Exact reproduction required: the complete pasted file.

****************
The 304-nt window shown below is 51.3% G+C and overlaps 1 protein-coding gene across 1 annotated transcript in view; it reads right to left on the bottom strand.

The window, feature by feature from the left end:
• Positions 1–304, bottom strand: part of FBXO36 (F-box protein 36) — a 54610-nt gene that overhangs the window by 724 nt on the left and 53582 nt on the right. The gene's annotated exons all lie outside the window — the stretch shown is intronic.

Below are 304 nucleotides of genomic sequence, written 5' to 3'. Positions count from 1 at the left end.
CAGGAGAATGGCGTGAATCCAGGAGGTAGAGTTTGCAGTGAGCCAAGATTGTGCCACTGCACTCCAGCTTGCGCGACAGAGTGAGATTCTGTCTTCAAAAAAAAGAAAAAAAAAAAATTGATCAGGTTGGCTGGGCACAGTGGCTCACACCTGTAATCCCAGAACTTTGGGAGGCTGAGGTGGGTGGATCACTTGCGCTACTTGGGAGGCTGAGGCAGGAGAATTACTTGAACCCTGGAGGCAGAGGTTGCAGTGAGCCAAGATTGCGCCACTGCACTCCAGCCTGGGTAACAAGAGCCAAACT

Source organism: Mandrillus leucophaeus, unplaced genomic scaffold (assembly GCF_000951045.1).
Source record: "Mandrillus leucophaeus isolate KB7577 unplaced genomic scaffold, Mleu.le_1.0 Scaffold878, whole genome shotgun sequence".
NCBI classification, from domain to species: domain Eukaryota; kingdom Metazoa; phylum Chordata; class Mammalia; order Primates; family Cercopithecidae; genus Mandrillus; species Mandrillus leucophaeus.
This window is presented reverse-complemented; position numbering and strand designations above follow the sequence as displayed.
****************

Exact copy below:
The 304-nt window shown below is 51.3% G+C and overlaps 1 protein-coding gene across 1 annotated transcript in view; it reads right to left on the bottom strand.

The window, feature by feature from the left end:
• Positions 1–304, bottom strand: part of FBXO36 (F-box protein 36) — a 54610-nt gene that overhangs the window by 724 nt on the left and 53582 nt on the right. The gene's annotated exons all lie outside the window — the stretch shown is intronic.

Below are 304 nucleotides of genomic sequence, written 5' to 3'. Positions count from 1 at the left end.
CAGGAGAATGGCGTGAATCCAGGAGGTAGAGTTTGCAGTGAGCCAAGATTGTGCCACTGCACTCCAGCTTGCGCGACAGAGTGAGATTCTGTCTTCAAAAAAAAGAAAAAAAAAAAATTGATCAGGTTGGCTGGGCACAGTGGCTCACACCTGTAATCCCAGAACTTTGGGAGGCTGAGGTGGGTGGATCACTTGCGCTACTTGGGAGGCTGAGGCAGGAGAATTACTTGAACCCTGGAGGCAGAGGTTGCAGTGAGCCAAGATTGCGCCACTGCACTCCAGCCTGGGTAACAAGAGCCAAACT

Source organism: Mandrillus leucophaeus, unplaced genomic scaffold (assembly GCF_000951045.1).
Source record: "Mandrillus leucophaeus isolate KB7577 unplaced genomic scaffold, Mleu.le_1.0 Scaffold878, whole genome shotgun sequence".
NCBI classification, from domain to species: domain Eukaryota; kingdom Metazoa; phylum Chordata; class Mammalia; order Primates; family Cercopithecidae; genus Mandrillus; species Mandrillus leucophaeus.
This window is presented reverse-complemented; position numbering and strand designations above follow the sequence as displayed.